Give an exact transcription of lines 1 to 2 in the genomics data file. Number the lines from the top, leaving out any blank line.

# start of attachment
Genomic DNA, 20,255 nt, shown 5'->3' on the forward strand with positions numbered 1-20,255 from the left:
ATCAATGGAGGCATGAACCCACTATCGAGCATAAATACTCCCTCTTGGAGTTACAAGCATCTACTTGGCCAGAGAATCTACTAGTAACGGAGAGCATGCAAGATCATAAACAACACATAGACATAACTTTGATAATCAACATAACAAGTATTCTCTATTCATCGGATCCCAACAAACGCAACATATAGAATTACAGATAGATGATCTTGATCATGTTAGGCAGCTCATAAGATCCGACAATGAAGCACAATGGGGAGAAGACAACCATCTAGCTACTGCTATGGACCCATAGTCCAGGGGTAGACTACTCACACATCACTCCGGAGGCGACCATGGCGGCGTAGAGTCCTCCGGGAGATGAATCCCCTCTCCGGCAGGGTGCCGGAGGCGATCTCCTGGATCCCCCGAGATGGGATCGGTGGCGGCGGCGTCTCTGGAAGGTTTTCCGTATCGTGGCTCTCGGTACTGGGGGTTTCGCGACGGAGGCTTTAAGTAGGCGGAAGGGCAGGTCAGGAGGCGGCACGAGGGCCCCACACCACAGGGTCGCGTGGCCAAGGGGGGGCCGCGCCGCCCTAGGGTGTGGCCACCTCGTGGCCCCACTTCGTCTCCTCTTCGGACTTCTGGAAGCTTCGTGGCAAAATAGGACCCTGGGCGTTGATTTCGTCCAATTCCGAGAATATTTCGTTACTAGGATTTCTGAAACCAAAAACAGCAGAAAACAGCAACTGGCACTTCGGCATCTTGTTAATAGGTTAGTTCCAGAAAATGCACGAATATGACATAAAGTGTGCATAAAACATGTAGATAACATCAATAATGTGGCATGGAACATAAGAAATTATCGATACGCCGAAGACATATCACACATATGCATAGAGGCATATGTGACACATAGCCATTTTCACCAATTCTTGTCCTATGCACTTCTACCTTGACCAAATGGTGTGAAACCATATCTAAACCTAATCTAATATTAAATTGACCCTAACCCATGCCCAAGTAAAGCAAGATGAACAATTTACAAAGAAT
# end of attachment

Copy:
Genomic DNA, 20,255 nt, shown 5'->3' on the forward strand with positions numbered 1-20,255 from the left:
ATCAATGGAGGCATGAACCCACTATCGAGCATAAATACTCCCTCTTGGAGTTACAAGCATCTACTTGGCCAGAGAATCTACTAGTAACGGAGAGCATGCAAGATCATAAACAACACATAGACATAACTTTGATAATCAACATAACAAGTATTCTCTATTCATCGGATCCCAACAAACGCAACATATAGAATTACAGATAGATGATCTTGATCATGTTAGGCAGCTCATAAGATCCGACAATGAAGCACAATGGGGAGAAGACAACCATCTAGCTACTGCTATGGACCCATAGTCCAGGGGTAGACTACTCACACATCACTCCGGAGGCGACCATGGCGGCGTAGAGTCCTCCGGGAGATGAATCCCCTCTCCGGCAGGGTGCCGGAGGCGATCTCCTGGATCCCCCGAGATGGGATCGGTGGCGGCGGCGTCTCTGGAAGGTTTTCCGTATCGTGGCTCTCGGTACTGGGGGTTTCGCGACGGAGGCTTTAAGTAGGCGGAAGGGCAGGTCAGGAGGCGGCACGAGGGCCCCACACCACAGGGTCGCGTGGCCAAGGGGGGGCCGCGCCGCCCTAGGGTGTGGCCACCTCGTGGCCCCACTTCGTCTCCTCTTCGGACTTCTGGAAGCTTCGTGGCAAAATAGGACCCTGGGCGTTGATTTCGTCCAATTCCGAGAATATTTCGTTACTAGGATTTCTGAAACCAAAAACAGCAGAAAACAGCAACTGGCACTTCGGCATCTTGTTAATAGGTTAGTTCCAGAAAATGCACGAATATGACATAAAGTGTGCATAAAACATGTAGATAACATCAATAATGTGGCATGGAACATAAGAAATTATCGATACGCCGAAGACATATCACACATATGCATAGAGGCATATGTGACACATAGCCATTTTCACCAATTCTTGTCCTATGCACTTCTACCTTGACCAAATGGTGTGAAACCATATCTAAACCTAATCTAATATTAAATTGACCCTAACCCATGCCCAAGTAAAGCAAGATGAACAATTTACAAAGAAT